At least 45 families have been forcibly displaced in the western Colombian state of Choco after landmines were buried throughout their communities, according to the Colombian Campaign Against Mines (CCCM) NGO.
An unspecified number of mines were reportedly installed in the Alto Baudo municipality after a series of skirmishes between guerrillas from the ELN rebel group, the country’s second largest, and the self-titled Los Gaitanistas paramilitary front in November and December of 2013. The NGO statement did not specify which group was responsible for planting the landmines, or if both were involved.
The denunciation came from municipal spokesman Havier Mosquera Mosquera, who asked that the families be placed on official lists of displacement victims for 2013.
Mosquera also joined the CCCM in urging “the competent authorities to attend to the region as quickly as possible and take the necessary measures to guarantee the security and the effective enjoyment of rights of the people who inhabit these communities.”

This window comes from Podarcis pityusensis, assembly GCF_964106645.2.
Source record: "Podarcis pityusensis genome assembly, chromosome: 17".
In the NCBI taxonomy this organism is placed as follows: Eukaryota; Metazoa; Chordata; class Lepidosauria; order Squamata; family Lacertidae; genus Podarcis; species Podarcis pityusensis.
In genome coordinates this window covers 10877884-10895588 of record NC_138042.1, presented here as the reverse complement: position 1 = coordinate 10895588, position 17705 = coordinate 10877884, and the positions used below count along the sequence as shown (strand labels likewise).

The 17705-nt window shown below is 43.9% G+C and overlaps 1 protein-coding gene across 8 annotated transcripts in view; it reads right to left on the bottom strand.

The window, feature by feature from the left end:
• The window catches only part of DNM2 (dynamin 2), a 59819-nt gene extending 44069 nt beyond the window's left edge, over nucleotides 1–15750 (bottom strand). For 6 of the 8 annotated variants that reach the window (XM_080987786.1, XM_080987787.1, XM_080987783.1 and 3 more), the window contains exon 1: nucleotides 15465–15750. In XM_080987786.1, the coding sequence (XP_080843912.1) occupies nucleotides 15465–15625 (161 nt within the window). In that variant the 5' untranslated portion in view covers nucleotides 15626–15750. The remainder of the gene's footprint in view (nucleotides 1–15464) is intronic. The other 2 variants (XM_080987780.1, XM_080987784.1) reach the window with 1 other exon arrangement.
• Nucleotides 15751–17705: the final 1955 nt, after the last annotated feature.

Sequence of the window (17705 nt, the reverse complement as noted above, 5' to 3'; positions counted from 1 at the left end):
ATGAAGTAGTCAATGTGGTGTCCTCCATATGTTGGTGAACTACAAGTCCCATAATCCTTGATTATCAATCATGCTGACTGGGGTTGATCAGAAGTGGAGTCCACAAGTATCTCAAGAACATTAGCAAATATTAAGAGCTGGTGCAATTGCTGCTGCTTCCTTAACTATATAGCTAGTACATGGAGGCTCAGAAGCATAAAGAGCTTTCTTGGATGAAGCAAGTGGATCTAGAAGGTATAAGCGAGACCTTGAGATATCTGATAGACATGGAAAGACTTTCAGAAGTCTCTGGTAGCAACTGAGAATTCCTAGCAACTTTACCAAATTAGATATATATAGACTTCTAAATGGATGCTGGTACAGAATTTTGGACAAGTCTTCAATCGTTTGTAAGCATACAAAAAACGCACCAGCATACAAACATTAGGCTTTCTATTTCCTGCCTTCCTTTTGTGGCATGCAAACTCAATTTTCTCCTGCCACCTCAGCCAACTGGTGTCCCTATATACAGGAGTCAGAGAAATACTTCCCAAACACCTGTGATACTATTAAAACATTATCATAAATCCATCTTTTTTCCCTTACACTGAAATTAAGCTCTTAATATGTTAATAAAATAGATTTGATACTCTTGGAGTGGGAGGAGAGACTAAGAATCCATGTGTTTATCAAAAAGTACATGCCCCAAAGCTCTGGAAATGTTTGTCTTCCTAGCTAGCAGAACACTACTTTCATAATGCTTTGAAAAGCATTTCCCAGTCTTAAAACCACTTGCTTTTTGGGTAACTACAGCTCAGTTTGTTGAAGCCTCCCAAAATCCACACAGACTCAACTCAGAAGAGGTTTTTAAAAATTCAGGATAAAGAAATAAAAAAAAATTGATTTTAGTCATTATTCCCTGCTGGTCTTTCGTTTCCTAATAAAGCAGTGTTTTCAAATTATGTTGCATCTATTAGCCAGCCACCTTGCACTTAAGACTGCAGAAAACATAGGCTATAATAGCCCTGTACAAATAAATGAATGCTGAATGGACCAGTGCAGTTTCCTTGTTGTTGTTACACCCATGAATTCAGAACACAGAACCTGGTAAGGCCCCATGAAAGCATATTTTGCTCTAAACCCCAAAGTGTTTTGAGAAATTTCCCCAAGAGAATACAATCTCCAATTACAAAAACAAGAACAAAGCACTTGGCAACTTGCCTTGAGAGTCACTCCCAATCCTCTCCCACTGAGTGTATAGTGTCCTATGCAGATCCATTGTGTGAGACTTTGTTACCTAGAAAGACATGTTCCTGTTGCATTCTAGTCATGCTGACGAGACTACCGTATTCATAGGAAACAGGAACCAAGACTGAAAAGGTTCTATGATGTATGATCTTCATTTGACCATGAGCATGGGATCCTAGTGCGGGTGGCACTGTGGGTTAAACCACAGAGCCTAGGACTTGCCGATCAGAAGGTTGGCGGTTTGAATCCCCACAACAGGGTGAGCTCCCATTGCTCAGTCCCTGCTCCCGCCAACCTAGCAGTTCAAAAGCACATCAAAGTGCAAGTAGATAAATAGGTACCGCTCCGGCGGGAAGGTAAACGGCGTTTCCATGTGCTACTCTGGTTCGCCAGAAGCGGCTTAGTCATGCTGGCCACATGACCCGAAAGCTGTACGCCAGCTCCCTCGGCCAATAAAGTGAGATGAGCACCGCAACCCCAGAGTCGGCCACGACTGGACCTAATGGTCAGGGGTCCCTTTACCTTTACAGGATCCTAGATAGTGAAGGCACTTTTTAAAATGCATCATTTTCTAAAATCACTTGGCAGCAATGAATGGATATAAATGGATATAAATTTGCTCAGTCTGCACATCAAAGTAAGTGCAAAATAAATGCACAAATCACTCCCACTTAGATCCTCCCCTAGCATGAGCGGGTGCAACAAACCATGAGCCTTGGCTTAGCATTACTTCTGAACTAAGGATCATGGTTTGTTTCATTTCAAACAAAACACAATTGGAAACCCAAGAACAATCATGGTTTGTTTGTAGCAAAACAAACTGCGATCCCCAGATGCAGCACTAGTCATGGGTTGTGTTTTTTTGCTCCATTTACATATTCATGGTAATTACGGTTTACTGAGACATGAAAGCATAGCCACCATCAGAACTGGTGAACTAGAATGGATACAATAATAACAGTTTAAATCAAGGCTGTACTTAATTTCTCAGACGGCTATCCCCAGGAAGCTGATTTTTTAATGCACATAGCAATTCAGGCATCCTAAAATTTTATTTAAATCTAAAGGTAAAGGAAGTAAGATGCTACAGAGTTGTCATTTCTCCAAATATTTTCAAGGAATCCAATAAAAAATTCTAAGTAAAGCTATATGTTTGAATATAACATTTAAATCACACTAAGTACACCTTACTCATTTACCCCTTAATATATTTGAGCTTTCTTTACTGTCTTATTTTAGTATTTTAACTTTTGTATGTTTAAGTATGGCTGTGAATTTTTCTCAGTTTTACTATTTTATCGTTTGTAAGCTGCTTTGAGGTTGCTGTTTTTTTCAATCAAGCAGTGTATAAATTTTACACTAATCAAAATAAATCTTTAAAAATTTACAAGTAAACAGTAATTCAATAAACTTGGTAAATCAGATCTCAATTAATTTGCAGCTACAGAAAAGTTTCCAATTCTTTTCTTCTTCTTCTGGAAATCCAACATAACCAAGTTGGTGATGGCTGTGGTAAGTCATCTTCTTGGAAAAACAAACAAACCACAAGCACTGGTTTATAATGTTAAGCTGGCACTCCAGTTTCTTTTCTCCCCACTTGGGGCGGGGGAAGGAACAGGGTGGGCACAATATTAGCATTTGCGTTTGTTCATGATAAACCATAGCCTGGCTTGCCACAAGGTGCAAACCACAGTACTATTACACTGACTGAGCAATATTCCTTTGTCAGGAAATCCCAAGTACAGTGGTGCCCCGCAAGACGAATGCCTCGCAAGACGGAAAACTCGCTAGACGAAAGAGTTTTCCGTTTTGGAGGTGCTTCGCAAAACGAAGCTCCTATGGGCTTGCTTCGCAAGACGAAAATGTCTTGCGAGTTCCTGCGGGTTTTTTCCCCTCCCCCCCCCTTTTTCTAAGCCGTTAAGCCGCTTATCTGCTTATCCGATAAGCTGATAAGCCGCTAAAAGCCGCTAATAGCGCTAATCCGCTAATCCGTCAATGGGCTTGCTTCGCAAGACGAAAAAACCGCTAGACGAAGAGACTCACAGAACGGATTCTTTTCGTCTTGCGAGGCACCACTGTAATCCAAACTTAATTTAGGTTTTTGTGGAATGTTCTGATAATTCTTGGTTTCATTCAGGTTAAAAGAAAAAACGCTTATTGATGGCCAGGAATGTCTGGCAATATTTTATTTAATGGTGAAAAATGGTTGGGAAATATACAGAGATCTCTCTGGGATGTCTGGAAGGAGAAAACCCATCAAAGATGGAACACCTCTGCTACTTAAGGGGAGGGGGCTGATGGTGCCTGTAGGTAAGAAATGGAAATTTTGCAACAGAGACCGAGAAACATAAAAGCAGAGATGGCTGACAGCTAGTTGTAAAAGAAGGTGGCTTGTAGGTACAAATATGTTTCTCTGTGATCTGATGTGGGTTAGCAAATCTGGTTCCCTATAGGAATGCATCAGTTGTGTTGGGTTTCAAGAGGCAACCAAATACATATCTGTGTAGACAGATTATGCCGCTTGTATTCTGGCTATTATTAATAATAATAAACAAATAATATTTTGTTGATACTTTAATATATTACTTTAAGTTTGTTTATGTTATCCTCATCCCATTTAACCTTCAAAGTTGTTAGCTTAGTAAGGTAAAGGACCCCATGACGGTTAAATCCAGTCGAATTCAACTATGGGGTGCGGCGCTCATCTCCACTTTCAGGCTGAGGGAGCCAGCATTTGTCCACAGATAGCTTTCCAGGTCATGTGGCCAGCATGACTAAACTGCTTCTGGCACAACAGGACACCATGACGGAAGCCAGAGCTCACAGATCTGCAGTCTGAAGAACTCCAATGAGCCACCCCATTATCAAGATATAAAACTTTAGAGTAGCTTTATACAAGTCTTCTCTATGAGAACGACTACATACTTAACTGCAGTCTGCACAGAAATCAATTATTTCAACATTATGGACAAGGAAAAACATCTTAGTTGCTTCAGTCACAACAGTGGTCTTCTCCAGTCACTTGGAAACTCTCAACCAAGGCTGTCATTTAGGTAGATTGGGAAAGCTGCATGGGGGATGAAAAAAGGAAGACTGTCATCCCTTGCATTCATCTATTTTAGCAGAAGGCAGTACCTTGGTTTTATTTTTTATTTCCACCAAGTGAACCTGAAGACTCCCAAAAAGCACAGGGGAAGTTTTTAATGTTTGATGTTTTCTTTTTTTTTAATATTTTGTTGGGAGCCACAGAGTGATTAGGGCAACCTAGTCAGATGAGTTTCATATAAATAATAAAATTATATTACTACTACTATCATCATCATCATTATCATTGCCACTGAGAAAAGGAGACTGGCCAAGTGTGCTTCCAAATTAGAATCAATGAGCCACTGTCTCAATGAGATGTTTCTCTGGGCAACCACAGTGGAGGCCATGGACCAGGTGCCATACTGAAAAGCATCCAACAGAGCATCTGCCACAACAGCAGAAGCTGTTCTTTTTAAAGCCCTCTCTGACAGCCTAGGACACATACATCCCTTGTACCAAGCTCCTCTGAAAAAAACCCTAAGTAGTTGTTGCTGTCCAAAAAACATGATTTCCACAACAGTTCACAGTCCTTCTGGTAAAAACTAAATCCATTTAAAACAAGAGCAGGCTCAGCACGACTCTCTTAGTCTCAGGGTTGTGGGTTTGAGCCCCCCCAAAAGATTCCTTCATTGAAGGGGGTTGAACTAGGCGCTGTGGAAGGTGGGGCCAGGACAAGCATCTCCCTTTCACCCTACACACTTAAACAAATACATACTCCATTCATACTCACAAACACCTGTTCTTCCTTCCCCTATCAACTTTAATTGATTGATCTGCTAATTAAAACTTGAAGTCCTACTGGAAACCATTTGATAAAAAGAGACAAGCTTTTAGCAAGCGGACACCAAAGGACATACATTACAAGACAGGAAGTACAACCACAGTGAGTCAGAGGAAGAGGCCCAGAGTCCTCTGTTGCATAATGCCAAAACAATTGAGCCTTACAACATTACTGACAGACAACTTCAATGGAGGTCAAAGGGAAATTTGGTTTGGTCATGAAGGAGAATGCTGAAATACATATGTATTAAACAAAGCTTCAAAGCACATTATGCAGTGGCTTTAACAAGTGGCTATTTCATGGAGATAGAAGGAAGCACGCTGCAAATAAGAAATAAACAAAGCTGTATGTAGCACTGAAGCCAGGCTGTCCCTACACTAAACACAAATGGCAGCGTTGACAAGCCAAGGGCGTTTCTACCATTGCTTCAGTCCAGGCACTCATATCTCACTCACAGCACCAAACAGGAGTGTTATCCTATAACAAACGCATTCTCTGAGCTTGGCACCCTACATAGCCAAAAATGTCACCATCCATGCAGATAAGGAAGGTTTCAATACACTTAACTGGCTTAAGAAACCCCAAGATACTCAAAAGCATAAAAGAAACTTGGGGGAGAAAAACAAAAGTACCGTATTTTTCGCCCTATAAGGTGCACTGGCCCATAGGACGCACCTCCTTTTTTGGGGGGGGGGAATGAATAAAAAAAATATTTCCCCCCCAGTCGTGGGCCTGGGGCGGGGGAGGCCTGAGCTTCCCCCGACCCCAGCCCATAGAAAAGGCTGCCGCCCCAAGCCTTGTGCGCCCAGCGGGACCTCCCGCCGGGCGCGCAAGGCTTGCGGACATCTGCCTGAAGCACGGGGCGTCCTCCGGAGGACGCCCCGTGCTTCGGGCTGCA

Many of the victims were reportedly second-time victims of displacement, initially being forced to leave their homes in 2001 by the Heroic Pacific Block of the United Autodefense Forces of Colombia (AUC), the now-defunct paramilitary umbrella organization that has since given rise to various neoparamilitary groups throughout the country.
Colombia is one of 161 countries worldwide where the use of landmines has been deemed a human rights violations. Buried explosives, however, are still a favored weapon of various illegal armed groups, which use the mines to screen their movements and disrupt patrols.
According to a report released by the Presidential Program for Integrative Action Against Landmines in 2013, there have been more than 40,000 “incidents” involving landmines since 1990 with more than 10,000 people falling victims to the devices.
Of those victims, a reported 20% lost their lives, and 39% were civilians.
In addition to government and NGO neutralization and education efforts, solutions geared specifically toward landmines are also arising from the private sector. Recently a Bogota-based firm discussed with Colombia Reports its design for a shoe insert that alerts the wearer to the presence of landmines.